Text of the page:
There are many options to then "house" the cremated remains. The most common methods are in an Urn either placed in a niche in a mausoleum, buried in a cemetery, scattered, or just left in an urn in possession with the family. The selection of urns available is numerous. There are many options to complement the personality of the deceased.

In places around the world, such as India. The body is cremated in open air. Indians believe that touching a dead body is highly taboo, and only members of the lower cast are allowed to do this. The body is placed upon a funeral pyre, made out of logs, and sticks. The pyre is placed next to the Ganges River which is considered holy for Hindus.

There are other less common methods such as making the ashes into diamonds, sending them into space, placing them in a locket or a pendant, burying them in an underwater reef, and having them turned into ink and incorporation into a tattoo. According to, the national rate for cremation in the United States is 2011 is 42%.

For more information on Cremation please visit:
The Cremation Association of North America
The Internet Cremation Society
Celestis, Inc. - Post-Cremation Memorial Spaceflights
LifeGem Memorial Diamonds
Eternal Reefs
Cremation In India- Short Online National Geographic Video

Traditional Funerals & Earth Burial

© Alexandria Barrington 2014
The most popular method of handling the dead in modern society is having a traditional funeral at a mortuary and earth burial in a cemetery. When a person dies, assuming it was a natural death, not needing a corner or autopsy, a funeral director is called and the body is taken by the funeral home to the mortuary to be prepared, in most cases, for a viewing, than a funeral.  The body is cleaned, embalmed, dressed, and placed in a casket.

According to the Federal Trade Commission's Guidelines for Funeral Service Providers (The Funeral Rule) "Except in certain special cases, embalming is not required by law. Embalming may be necessary, however, if you select certain funeral arrangements, such as a funeral with viewing. If you do not want embalming, you usually have the right to choose an arrangement that does not require you to pay for it, such as direct cremation or immediate burial." Embalming is the process of removing blood and gases in the body and replacing them with a strong disinfectant and preservative."

Except in certain special cases, embalming is not required by law. Embalming may be necessary, however, if you select certain funeral arrangements, such as a funeral with viewing. If you do not want embalming, you usually have the right to choose an arrangement that does not require you to pay for it, such as direct cremation or immediate burial." The casket is then buried in a cemetery with a vault. A vault is basically a concrete or metal box that houses the casket. The vault is used to keep the ground from caving in during time. Burial vaults have started to now serve the function of protecting the casket. This type of vaults are much more expensive then a regular concrete vault. They are hermetically sealed and covered with a veneer either made of bronze, granite or marble.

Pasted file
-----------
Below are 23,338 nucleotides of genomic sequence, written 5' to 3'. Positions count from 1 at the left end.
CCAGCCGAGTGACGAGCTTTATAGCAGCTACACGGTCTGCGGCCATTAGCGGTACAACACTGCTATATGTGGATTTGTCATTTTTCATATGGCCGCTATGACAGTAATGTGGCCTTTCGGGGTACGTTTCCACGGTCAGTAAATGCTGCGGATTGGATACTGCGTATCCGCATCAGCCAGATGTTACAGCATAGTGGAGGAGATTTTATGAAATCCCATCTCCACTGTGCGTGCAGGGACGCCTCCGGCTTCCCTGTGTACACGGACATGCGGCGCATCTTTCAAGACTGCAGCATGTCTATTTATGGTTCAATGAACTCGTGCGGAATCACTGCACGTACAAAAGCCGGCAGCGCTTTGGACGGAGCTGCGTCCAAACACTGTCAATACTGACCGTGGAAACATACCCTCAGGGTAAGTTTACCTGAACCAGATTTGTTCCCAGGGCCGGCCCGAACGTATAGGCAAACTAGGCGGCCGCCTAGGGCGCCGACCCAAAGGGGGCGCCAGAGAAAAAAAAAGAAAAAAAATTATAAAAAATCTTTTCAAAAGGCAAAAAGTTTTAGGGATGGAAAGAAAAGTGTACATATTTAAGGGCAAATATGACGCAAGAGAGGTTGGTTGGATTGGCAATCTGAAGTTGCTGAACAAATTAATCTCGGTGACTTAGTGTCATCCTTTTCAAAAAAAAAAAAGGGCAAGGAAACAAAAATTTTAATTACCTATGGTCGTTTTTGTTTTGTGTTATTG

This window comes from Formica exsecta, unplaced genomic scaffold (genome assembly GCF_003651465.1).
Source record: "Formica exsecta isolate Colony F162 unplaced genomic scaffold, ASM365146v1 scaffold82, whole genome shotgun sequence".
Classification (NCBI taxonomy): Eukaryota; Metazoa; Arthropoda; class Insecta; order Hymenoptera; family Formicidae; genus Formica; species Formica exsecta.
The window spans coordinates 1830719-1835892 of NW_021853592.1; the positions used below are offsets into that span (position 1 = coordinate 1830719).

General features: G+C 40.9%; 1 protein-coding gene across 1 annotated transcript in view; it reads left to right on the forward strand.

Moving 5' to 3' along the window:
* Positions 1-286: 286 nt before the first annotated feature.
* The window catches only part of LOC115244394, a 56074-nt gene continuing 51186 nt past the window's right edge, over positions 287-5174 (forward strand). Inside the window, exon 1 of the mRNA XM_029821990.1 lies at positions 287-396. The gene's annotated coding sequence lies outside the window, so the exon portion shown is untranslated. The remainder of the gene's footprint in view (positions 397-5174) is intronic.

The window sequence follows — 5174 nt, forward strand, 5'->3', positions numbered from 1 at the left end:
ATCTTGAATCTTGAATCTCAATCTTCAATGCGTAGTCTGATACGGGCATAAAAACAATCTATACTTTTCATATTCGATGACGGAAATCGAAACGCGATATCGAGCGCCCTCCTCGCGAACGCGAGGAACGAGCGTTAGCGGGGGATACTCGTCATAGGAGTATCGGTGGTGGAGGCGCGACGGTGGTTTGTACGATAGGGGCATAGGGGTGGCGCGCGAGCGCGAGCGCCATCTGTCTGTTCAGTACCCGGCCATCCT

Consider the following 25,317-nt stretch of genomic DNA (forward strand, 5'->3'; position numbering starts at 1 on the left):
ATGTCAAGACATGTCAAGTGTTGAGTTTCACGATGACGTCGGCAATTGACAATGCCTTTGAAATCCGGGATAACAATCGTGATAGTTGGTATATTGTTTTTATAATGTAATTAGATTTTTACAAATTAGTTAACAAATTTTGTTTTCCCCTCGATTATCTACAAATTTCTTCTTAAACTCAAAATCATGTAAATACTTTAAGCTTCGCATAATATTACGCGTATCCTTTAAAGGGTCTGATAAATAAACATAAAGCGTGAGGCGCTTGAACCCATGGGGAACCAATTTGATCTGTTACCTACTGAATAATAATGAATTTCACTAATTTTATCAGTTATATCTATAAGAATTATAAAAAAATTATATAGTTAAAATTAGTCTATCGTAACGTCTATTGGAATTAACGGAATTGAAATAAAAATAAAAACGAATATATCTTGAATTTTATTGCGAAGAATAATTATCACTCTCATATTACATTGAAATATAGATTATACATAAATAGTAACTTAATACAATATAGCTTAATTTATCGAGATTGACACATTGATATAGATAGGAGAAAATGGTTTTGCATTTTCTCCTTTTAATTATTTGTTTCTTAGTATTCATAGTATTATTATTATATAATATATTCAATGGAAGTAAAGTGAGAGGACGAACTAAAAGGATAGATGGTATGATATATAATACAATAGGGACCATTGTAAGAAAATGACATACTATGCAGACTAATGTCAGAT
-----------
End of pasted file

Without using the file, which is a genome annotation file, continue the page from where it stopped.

However embalming and protective burial vaults are only meant to deter the process of composition. Eventually the body will decay, and it's illegal for a funeral director to tell you otherwise. Burial vaults are required by most cemeteries to keep the ground from settling in above the casket. This help with the lawn maintance of the cemetery.

The choice of caskets is numerous.

Batesville Casket Company headquartered in Indiana is one of the biggest companies to manufacture caskets. They can be individualized according to the families wishes. Caskets are most often purchased through a funeral home, but one can also buy directly through a company and have the casket shipped to the funeral home. For example Walmart is now selling caskets. (Check out my earlier post on this subject.)

Coffins and caskets have become interchangeable words in modern society both essentially meaning the same thing. However, there are differences between the two. A coffin is a six sided box made out of wood. It fits the shape of a body. Coffins are often used in vampire movies. A casket is a 4 sided box that that can either be made out of wood or metal. It has a split top to allow viewing of the body. The inside is padded with material, and gives the illusion of being "comfortable" and "restful" to the dead. It is thought by historians that the funeral director or mortician's selling of a casket vs. a coffin would be more pleasing to families of the deceased. Since it looked more like a bed then something to bury a body in.

Today, the post popular option of disposing of a dead body is traditional earth burial but that cremation will likely become the most popular method in the near future.

For more information on traditional funerals and burials please visit:
National Funeral Director Association
Batesville Casket Company
Funeral Service Foundation
Natural Museum of Funeral History- Houston, Texas
Embalming- Wikipedia
Colourful Coffins- Coffins as unique as you are!
Headstones & Memorials- A provider of headstones and memorials throughout the continental United States.

Photo by Dave Bouskill